Today Mozilla has announced Firefox 3.6 availability for public use. It’s built on Mozilla’s Gecko 1.9.2 web rendering platform.

Firefox 3.6 with Personas

Firefox 3.6 with Personas

I love to update my computer with every new release Firefox comes up with and this time it has lovely Personas. Previewing a theme is so easy with it..! Just like Google Chrome and it’s fast as well.

I liked the fact that almost all majorly used Firefox extensions were working with this update except “Microsoft .NET Framework Assistance” which is probably not compatible since Firefox 3.5.6 version.

What’s new in Firefox 3.6? (as per release notes from Mozilla)

Firefox¬†3.6¬† is built on Mozilla’s Gecko 1.9.2 web rendering platform, which has been under development since early 2009 and contains many improvements for web developers, add-on developers, and users. This version is also faster and more responsive than previous versions and has been optimized to run on small device operating systems such as Maemo.

New & Notable Firefox 3.6 features include:

  • Available in more than 70 languages – get your local version.
  • Support for a new type of theme called Personas, which allow users to change Firefox’s appearance with a single click.
  • Protection from out-of-date plugins to keep users safer as they browse.
  • Open, native video can now be displayed full screen and supports poster frames.
  • Improved JavaScript performance, overall browser responsiveness, and startup time.
  • The ability for web developers to indicate that scripts should run asynchronously to speed up page load times.
  • Continued support for downloadable web fonts using the new WOFF font format.
  • Support for new CSS attributes such as gradients, background sizing, and pointer events.
  • Support for new DOM and HTML5 specifications including the Drag & Drop API and the File API, which allow for more interactive web pages.
  • Changes to how third-party software can integrate with Firefox in order to prevent crashes.

Here is what has to say on Firefox 3.6 release

Mozilla debuted Firefox 3.6 on Thursday, introducing significant under-the-hood changes that make it faster, help it render content better and a few visual tweaks, as well.

Available for Windows, Mac and Linux, the most apparent changes in Firefox 3.6 are improvements made to the TraceMonkey JavaScript rendering engine, making it about 20 per cent faster than when it debuted in Firefox 3.5, according to Mozilla. Although this makes it more competitive with Google Chrome, but not faster, there’s more to Firefox 3.6 than speed.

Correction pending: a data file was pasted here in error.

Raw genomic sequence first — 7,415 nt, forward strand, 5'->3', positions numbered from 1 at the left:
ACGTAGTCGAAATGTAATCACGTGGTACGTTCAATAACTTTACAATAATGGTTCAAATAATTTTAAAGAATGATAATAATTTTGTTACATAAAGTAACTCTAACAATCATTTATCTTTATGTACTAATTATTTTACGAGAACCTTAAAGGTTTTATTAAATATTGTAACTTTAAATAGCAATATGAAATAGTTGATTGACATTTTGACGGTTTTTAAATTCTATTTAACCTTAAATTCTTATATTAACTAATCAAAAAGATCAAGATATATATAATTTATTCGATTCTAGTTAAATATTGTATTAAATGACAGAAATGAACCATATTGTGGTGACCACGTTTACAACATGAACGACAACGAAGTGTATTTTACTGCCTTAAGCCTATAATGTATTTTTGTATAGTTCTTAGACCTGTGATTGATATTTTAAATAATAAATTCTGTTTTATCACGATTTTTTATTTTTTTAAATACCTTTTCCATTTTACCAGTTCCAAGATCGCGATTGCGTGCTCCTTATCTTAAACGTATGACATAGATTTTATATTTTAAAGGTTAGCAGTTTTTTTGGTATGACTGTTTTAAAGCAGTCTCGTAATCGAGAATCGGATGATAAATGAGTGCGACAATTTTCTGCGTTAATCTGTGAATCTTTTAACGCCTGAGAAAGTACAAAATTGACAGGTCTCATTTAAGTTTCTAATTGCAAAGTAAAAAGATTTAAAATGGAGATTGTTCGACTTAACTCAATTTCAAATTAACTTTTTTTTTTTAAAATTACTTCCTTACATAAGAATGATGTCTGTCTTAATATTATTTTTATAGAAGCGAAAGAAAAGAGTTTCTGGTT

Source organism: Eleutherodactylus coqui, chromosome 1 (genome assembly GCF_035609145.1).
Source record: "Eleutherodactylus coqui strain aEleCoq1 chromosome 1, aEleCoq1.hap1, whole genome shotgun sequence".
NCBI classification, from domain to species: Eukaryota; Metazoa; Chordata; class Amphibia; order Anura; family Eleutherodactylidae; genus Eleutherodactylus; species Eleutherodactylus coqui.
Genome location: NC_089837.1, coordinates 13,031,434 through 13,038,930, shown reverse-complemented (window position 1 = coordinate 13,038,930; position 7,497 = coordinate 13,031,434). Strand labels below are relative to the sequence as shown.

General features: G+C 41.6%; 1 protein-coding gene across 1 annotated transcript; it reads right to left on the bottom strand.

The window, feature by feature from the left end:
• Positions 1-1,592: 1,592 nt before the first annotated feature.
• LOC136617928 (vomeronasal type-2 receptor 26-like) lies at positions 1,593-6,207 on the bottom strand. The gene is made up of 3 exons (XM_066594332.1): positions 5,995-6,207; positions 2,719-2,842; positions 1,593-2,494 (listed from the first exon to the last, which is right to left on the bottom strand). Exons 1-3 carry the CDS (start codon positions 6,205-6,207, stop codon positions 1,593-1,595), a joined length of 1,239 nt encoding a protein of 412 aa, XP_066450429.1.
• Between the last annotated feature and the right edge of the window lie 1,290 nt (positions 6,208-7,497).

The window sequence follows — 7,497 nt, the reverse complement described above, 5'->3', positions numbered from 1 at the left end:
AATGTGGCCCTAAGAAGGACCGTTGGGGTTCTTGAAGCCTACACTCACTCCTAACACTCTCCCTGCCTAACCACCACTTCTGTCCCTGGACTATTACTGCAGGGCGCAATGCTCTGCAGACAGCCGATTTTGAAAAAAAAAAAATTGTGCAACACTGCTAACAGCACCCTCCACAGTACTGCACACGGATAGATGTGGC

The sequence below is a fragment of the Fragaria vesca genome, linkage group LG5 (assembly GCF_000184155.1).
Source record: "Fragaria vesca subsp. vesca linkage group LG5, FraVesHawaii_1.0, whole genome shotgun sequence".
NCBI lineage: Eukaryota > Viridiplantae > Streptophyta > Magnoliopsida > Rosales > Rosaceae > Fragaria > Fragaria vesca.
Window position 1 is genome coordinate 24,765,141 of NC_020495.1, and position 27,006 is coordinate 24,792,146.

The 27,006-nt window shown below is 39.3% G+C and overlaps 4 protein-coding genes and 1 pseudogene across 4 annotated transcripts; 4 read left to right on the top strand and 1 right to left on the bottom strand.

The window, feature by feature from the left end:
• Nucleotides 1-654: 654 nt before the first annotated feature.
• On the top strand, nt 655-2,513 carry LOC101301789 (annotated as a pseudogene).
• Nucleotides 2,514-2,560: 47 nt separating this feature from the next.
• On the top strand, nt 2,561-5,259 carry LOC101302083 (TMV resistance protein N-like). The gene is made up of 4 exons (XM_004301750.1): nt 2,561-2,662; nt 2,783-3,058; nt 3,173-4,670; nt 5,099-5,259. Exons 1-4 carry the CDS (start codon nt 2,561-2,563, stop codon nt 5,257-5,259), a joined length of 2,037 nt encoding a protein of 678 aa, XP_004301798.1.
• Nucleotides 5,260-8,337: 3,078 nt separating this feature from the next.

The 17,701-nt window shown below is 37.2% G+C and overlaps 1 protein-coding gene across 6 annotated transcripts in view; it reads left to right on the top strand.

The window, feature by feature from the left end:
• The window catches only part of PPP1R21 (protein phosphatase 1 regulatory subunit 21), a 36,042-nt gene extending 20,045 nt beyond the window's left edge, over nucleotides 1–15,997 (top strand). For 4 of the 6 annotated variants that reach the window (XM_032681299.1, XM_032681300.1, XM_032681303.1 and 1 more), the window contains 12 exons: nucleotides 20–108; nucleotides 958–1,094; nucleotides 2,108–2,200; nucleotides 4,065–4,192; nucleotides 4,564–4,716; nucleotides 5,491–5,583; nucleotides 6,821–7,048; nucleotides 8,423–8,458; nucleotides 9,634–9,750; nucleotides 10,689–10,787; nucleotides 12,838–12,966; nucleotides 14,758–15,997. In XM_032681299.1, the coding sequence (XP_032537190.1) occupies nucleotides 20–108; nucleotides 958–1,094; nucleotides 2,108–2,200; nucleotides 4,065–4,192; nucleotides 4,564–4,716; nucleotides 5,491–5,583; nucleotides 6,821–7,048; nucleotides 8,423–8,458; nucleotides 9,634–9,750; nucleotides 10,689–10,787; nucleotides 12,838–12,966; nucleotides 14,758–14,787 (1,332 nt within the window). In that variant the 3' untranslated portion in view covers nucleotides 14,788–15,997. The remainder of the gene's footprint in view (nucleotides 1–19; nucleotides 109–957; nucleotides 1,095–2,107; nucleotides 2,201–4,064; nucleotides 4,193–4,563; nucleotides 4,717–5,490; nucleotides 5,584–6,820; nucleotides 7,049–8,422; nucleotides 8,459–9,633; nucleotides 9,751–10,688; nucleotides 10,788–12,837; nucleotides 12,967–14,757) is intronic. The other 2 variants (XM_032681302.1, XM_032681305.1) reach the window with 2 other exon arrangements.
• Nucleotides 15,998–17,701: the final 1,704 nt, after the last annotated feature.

Firefox maintains its reputation as the most customisable browser around, introducing default support for the next generation of Themes, called Personas. Users will no longer have to download the Personas add-on to get its on-the-fly skinning power. However, Windows 7 interface support, including tab previews using the Ctrl+Tab hot key, jump lists and multiple tab previews in Aero Peek will have to wait for another revision. Currently, these can only be activated by changing settings in about:config.

Several notable improvements keep Firefox abreast of current browsing tech. Significant under-the-hood changes include blocking third-party software from encroaching on Firefox’s file system turf to increase stability; support for the Web Open Font Format, which means users viewing pages in other languages should see faster load times via downloadable fonts; and support for the File interface, which can help with tasks such as uploading multiple photos and is part of the draft HTML5-standard effort. Open, native video can be displayed full screen and supports poster frames, which is the preview image you see before a video begins, and the new CSS attributes gradients, background sizing and pointer events will work in Firefox 3.6.

HTML5 support debuted in Firefox 3.5, and Firefox remains the leading web browser that supports it. This is not insignificant, because even with Google Chrome grabbing more than 4 per cent of the browser market in its first 16 months, Firefox maintains a commanding 24 per cent that hasn’t stopped growing, second only to Internet Explorer.

A deeper change to the browser is that it is now running scripts asynchronously, which can help to load a web page faster by putting off some work until the high-priority chores are complete. Firefox 3.6 also isolates out-of-date plug-ins so they do not become a security risk.

Unlike Firefox 3.5, which was more about keeping the browser current rather than blazing new trails, Firefox 3.6 is once again taking some small but innovative steps. Expect more new features to debut in minor-point updates as the browser works towards Firefox 3.7.